A University of Michigan study has found that the absence or low function of a gene, called CHFR in breast cells trigger abnormal cells which are predisposed to become cancerous.
The study lays the foundation for better ways to choose most effective breast cancer treatments, and analysis of CHFR gene is also a hot area of interest among researchers trying to explain colorectal, stomach, lung and other forms of cancer.
AdvertisementThe findings have revealed how and why new "daughter" cells, produced as cells in body tissues renew themselves, receive too few or too many chromosomes if expression of the CHFR gene is missing or low. The loss of CHFR can lead to the survival of genetically unstable cells loaded with too many chromosomes, which can lead to cancer.
"Our findings show that loss of CHFR disrupts normal chromosome segregation in breast cells during cell division and creates genomic instability, which can drive genetic mechanisms that accelerate the development of cancer," said Elizabeth Petty, M.D. , a U-M professor in the departments of human genetics and internal medicine and the senior author of the study.
The findings can shed more light on the scientific basis for diagnostic markers and identify which patients can benefit from specific types of cancer drugs.
"Our previous findings, and the work of others, have shown that cancer cells cultured in the lab that have low or absent CHFR expression are more susceptible to treatment with a class of drugs called taxanes, such as paclitaxel (Taxol) and docetaxel, that attack the dividing cells when they are trying to separate their chromosomes," said Lisa Privette, Ph.D., the study's first author, a recent U-M Medical School graduate and now a researcher at Cincinnati Children's Hospital.
She added: "These drugs are frequently used to treat breast cancer and other types of cancer and they work by targeting the structure used to separate chromosomes. Our work provides further evidence for this correlation and begins to explain how the expression of CHFR alters the cell's response to these kinds of drugs."
Petty said that there's no evidence that women inherit mutations that lead to low or absent CHFR protein.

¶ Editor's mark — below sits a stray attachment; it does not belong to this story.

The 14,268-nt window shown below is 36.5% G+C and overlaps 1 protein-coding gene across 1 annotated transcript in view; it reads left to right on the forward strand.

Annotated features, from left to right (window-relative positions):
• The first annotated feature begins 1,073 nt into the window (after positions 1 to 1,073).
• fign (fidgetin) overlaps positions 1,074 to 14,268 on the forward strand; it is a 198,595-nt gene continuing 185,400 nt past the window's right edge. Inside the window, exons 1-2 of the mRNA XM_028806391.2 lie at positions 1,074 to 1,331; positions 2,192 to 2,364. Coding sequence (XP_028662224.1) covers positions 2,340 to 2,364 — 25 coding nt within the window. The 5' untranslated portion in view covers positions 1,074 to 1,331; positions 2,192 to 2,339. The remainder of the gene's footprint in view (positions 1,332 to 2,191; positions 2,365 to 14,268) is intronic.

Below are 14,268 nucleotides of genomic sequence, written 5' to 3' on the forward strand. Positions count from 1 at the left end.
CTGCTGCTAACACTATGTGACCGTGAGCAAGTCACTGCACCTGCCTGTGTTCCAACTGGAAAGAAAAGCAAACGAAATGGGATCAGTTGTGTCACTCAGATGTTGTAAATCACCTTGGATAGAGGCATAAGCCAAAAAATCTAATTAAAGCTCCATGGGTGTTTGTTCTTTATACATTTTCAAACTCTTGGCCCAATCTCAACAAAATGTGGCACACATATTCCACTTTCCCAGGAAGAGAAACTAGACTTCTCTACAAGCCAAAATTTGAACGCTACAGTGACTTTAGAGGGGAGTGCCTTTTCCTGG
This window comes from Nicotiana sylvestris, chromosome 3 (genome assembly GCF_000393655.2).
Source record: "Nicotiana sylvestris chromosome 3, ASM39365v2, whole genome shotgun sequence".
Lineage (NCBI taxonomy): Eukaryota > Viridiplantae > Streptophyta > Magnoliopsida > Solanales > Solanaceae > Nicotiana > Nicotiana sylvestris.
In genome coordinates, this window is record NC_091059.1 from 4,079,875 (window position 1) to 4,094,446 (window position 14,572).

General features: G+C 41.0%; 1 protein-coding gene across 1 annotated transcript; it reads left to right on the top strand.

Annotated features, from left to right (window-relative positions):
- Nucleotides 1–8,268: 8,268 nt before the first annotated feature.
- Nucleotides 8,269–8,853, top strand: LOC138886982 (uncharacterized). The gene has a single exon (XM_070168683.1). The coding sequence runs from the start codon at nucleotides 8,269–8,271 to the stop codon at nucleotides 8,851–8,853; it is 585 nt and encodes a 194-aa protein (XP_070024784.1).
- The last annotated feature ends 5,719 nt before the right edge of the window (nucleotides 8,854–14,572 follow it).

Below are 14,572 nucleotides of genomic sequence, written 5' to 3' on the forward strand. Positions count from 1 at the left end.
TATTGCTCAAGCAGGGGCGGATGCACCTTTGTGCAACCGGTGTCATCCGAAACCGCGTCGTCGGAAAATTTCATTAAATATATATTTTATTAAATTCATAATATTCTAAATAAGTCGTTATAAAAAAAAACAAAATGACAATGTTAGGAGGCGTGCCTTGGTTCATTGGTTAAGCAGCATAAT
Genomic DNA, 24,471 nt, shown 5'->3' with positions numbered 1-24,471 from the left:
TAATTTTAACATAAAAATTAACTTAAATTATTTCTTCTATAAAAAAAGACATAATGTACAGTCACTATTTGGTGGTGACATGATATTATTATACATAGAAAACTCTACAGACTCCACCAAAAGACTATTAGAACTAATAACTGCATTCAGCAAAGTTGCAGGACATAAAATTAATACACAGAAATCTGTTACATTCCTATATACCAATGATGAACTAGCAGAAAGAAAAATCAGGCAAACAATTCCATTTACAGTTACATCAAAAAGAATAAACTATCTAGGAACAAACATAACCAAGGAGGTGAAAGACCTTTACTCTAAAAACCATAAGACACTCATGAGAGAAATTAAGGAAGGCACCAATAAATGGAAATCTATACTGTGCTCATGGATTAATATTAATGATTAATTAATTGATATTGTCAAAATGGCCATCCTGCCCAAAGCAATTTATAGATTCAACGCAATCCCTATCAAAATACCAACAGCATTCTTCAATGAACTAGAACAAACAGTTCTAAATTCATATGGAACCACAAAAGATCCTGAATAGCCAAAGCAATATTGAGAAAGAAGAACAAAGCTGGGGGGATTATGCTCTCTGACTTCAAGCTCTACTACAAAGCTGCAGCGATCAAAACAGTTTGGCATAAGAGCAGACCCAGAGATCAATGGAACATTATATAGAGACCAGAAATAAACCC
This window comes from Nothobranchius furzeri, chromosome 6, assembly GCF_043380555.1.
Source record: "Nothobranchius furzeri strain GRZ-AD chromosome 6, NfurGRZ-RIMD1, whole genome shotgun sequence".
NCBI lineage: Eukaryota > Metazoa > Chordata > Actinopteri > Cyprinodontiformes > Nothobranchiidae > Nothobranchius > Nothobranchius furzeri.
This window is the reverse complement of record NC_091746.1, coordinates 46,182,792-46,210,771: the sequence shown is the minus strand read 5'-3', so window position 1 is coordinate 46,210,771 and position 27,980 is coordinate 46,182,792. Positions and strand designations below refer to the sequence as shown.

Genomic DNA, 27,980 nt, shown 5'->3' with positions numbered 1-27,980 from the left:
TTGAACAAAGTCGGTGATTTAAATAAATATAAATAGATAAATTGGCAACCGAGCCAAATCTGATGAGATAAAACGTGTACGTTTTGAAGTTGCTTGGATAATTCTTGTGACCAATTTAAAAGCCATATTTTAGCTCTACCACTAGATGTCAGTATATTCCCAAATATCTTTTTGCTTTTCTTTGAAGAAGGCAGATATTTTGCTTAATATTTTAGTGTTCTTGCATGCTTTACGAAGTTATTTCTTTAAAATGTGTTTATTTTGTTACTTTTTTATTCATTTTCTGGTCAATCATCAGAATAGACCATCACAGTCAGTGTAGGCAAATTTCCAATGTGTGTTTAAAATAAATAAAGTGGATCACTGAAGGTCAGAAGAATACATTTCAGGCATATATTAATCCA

"It's likely that some other mechanism is shutting down CHFR. Currently, we are actively looking at ways in which CHFR may be turned off in normal cells, in hopes that we can find a molecular switch to keep it turned on and decrease the risk of cancer development," she said.
Earlier, in cell culture studies, these researchers showed that loss of CHFR was linked with increased tumor size, and that normal breast epithelial cells would develop traits of cancer cells if CHFR was blocked.
In the new study, the researchers report what happens inside a dividing cell nucleus when CHFR is missing. For this, the researchers studied normal and cancerous human breast tissue samples in cell culture to find out how CHFR affects certain proteins. They focused on proteins that regulate how spindles form and how chromosomes divide and form along the spindle.
They then found that CHFR interacts with alpha tubulin, a protein important in forming mitotic spindles, and with a key mitotic spindle checkpoint regulator, MAD2, previously implicated in breast cancer. They found that when CHFR is absent, MAD2 does not do its job.
"Cells without CHFR not only have problems creating the structure or apparatus necessary to separate the chromosomes between the two daughter cells during cell division. They also have an impaired ability to detect and correct the problem before the chromosomes separate. Prior to our findings, we knew that breast cancer cells often had the wrong number of chromosomes, but no one had identified any gene, or group of genes, that could account for the high frequency of this problem," said Privette.
She said that the new study, "provides one reason why the majority of breast cancer cells have too many chromosomes, which is a major hallmark of malignant cancers. Although a lot of work remains, and other genes are likely involved, our work on the role of CHFR in breast cancer development is an interesting and important piece of a very large puzzle."
The study appeared online ahead of print in the journal Neoplasia.
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